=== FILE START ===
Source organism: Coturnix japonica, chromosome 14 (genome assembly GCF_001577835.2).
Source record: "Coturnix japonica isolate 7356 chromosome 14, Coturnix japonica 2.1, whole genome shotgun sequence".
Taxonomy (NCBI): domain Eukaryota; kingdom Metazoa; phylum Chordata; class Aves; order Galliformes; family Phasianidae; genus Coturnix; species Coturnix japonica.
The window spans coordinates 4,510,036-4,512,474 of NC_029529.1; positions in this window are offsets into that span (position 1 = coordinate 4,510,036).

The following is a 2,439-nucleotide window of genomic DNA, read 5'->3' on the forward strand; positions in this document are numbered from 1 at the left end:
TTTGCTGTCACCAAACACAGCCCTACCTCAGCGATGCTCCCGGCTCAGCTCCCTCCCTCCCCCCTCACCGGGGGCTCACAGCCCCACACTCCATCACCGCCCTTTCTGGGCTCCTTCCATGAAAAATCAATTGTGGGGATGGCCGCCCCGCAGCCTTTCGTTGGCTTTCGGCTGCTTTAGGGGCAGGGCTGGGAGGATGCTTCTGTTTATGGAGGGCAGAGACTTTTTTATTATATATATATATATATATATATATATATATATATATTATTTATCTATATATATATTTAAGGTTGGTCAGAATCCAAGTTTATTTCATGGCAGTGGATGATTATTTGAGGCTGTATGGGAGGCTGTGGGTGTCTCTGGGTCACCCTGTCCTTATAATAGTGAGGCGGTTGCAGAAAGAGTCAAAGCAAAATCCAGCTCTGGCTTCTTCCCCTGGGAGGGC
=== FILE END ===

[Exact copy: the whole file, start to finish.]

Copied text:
Source organism: Coturnix japonica, chromosome 14 (genome assembly GCF_001577835.2).
Source record: "Coturnix japonica isolate 7356 chromosome 14, Coturnix japonica 2.1, whole genome shotgun sequence".
Taxonomy (NCBI): domain Eukaryota; kingdom Metazoa; phylum Chordata; class Aves; order Galliformes; family Phasianidae; genus Coturnix; species Coturnix japonica.
The window spans coordinates 4,510,036-4,512,474 of NC_029529.1; positions in this window are offsets into that span (position 1 = coordinate 4,510,036).

The following is a 2,439-nucleotide window of genomic DNA, read 5'->3' on the forward strand; positions in this document are numbered from 1 at the left end:
TTTGCTGTCACCAAACACAGCCCTACCTCAGCGATGCTCCCGGCTCAGCTCCCTCCCTCCCCCCTCACCGGGGGCTCACAGCCCCACACTCCATCACCGCCCTTTCTGGGCTCCTTCCATGAAAAATCAATTGTGGGGATGGCCGCCCCGCAGCCTTTCGTTGGCTTTCGGCTGCTTTAGGGGCAGGGCTGGGAGGATGCTTCTGTTTATGGAGGGCAGAGACTTTTTTATTATATATATATATATATATATATATATATATATATATTATTTATCTATATATATATTTAAGGTTGGTCAGAATCCAAGTTTATTTCATGGCAGTGGATGATTATTTGAGGCTGTATGGGAGGCTGTGGGTGTCTCTGGGTCACCCTGTCCTTATAATAGTGAGGCGGTTGCAGAAAGAGTCAAAGCAAAATCCAGCTCTGGCTTCTTCCCCTGGGAGGGC